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On the importance of symbol grounding and top-down processes in computer vision
On the importance of symbol grounding and top-down processes in computer vision
In the past decade, feedforward artificial neural networks have stormed the field of artificial intelligence and shown impressive results in many domains. Nevertheless, one of the challenges in artificial intelligence is connecting the differentiable feature space in deep learning to the rich world of object-based, symbolic knowledge. For example, in computer vision, images consist of different features, such as edges and curves at a lower level, while at a higher level, they include objects and relations. Even though it is not feasible to describe the low-level features using the natural language, the attributes and relations between objects can be represented by symbols and are well-documented throughout human literature. Therefore, developing novel and effective architectures that can learn and utilize symbolic knowledge within the differentiable deep learning framework is essential. To this end, in this dissertation we argue for methods that map symbols to image-grounded representations such that they share the same representation space as images. Furthermore, we discuss the key role of top-down processes in utilizing object-level knowledge; top-down signals have been shown to play a significant role in the human brain for overcoming challenges such as occlusion. For example, even though there might not be enough pixels from a truck's wheel in an image, after detecting the truck itself within the top layers of a neural network, we can use the higher-level knowledge to recognize a small area in a corner that corresponds to the wheel. Nevertheless, current feedforward neural networks lack effective inductive biases for top-down processing. We show that grounding symbols in images and employing top-down mechanisms not only improves the scene understanding but also allows us to benefit from the massive pool of human-written symbolic knowledge in addition to image annotations. In summary, this dissertation introduces significant advances in the artificial intelligence domain, particularly computer vision and modeling commonsense. We propose models that utilize (1) structured knowledge, (2) unstructured text, and (3) 3d information to improve scene understanding, and through large-scale experiments, we show that our models significantly improve state-of-the-art results.
Visual Language Models, Scene Graph Classification, Symbol Grounding, Schemata, Piaget, Computer Vision
Sharifzadehgolpayegani, Sahand
2023
English
Universitätsbibliothek der Ludwig-Maximilians-Universität München
Sharifzadehgolpayegani, Sahand (2023): On the importance of symbol grounding and top-down processes in computer vision. Dissertation, LMU München: Faculty of Mathematics, Computer Science and Statistics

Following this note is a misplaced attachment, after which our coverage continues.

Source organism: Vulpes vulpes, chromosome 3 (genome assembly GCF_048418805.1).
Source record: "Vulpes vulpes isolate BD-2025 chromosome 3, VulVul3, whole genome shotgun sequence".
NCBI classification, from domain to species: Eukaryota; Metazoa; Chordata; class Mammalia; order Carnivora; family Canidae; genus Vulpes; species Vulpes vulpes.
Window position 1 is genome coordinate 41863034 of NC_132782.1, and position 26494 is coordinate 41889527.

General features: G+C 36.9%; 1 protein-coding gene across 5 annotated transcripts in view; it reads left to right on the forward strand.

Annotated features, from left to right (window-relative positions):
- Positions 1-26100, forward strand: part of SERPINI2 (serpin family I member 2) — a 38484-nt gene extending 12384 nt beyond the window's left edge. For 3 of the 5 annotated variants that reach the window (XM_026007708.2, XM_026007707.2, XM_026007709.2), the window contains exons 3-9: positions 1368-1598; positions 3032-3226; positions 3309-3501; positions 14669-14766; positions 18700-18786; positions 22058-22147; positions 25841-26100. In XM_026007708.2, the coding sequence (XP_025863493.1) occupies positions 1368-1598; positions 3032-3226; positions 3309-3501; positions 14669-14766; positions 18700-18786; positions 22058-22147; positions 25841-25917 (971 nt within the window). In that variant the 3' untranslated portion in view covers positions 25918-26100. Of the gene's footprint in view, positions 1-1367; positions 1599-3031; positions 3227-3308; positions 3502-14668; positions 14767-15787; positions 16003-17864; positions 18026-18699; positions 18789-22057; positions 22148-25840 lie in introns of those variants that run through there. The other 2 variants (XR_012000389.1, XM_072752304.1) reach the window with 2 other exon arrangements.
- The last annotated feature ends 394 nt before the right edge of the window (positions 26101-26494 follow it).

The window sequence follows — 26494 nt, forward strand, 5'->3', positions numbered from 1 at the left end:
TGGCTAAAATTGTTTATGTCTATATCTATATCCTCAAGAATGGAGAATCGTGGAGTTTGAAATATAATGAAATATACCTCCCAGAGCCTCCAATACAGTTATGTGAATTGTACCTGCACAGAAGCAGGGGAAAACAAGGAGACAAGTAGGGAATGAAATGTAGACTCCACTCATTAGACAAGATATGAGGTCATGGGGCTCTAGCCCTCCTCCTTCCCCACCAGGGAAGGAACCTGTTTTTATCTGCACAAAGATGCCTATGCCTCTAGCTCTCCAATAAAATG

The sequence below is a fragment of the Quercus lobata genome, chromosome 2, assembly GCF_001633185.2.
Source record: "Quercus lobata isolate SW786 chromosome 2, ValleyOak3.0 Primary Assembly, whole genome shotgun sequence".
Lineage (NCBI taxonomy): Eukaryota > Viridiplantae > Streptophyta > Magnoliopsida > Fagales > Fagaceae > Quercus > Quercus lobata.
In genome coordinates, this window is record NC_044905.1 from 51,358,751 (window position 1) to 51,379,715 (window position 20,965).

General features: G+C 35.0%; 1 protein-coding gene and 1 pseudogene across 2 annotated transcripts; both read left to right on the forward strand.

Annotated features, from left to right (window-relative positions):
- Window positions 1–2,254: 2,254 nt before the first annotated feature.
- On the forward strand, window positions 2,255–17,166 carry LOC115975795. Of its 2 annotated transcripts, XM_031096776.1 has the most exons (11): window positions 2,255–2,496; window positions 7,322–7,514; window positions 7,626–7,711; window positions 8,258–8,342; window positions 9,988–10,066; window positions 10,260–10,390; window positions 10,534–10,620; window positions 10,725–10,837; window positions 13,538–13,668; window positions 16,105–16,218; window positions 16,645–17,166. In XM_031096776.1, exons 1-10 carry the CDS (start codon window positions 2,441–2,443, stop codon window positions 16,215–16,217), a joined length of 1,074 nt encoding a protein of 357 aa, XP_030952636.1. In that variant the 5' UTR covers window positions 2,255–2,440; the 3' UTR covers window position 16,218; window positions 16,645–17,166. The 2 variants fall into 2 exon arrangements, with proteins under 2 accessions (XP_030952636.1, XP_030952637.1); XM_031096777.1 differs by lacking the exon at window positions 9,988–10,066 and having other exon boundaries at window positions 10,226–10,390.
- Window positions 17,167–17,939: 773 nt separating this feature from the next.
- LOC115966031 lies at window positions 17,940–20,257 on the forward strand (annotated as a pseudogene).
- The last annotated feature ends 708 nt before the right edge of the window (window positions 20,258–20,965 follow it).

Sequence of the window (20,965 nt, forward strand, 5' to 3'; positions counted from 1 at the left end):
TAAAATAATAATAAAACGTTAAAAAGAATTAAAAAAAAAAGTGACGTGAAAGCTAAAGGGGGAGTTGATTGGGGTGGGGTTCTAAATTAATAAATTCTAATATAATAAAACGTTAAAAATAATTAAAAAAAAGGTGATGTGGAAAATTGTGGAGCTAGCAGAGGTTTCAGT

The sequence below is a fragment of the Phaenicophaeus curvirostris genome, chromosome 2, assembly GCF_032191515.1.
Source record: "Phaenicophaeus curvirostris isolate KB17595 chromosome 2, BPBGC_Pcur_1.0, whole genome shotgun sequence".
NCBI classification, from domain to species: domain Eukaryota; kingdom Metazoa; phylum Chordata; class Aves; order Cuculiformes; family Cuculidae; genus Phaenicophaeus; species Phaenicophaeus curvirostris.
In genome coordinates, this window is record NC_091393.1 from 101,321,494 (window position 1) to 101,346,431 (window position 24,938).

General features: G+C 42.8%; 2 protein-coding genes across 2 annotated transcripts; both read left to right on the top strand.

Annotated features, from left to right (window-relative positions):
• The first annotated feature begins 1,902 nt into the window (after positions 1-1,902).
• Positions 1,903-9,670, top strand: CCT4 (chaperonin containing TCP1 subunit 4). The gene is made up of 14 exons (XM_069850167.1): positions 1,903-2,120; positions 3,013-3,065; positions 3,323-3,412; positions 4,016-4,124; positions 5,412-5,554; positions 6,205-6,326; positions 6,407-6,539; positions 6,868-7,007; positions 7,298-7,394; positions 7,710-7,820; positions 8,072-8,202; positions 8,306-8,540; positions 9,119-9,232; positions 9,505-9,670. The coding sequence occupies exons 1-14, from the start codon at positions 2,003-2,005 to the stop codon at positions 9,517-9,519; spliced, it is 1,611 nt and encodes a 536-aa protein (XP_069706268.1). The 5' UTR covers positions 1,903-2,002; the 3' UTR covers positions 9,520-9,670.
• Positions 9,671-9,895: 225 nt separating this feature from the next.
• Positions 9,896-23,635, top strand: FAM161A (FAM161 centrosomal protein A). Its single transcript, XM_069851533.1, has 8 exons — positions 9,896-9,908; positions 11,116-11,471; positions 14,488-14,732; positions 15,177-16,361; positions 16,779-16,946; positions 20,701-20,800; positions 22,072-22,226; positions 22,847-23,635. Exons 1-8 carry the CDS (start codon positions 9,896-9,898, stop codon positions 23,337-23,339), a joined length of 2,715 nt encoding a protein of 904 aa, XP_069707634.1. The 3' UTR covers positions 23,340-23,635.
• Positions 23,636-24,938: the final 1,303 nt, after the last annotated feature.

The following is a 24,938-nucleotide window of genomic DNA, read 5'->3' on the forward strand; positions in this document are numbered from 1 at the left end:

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Abstract

In the past decade, feedforward artificial neural networks have stormed the field of artificial intelligence and shown impressive results in many domains. Nevertheless, one of the challenges in artificial intelligence is connecting the differentiable feature space in deep learning to the rich world of object-based, symbolic knowledge. For example, in computer vision, images consist of different features, such as edges and curves at a lower level, while at a higher level, they include objects and relations. Even though it is not feasible to describe the low-level features using the natural language, the attributes and relations between objects can be represented by symbols and are well-documented throughout human literature. Therefore, developing novel and effective architectures that can learn and utilize symbolic knowledge within the differentiable deep learning framework is essential. To this end, in this dissertation we argue for methods that map symbols to image-grounded representations such that they share the same representation space as images. Furthermore, we discuss the key role of top-down processes in utilizing object-level knowledge; top-down signals have been shown to play a significant role in the human brain for overcoming challenges such as occlusion. For example, even though there might not be enough pixels from a truck's wheel in an image, after detecting the truck itself within the top layers of a neural network, we can use the higher-level knowledge to recognize a small area in a corner that corresponds to the wheel. Nevertheless, current feedforward neural networks lack effective inductive biases for top-down processing. We show that grounding symbols in images and employing top-down mechanisms not only improves the scene understanding but also allows us to benefit from the massive pool of human-written symbolic knowledge in addition to image annotations. In summary, this dissertation introduces significant advances in the artificial intelligence domain, particularly computer vision and modeling commonsense. We propose models that utilize (1) structured knowledge, (2) unstructured text, and (3) 3d information to improve scene understanding, and through large-scale experiments, we show that our models significantly improve state-of-the-art results.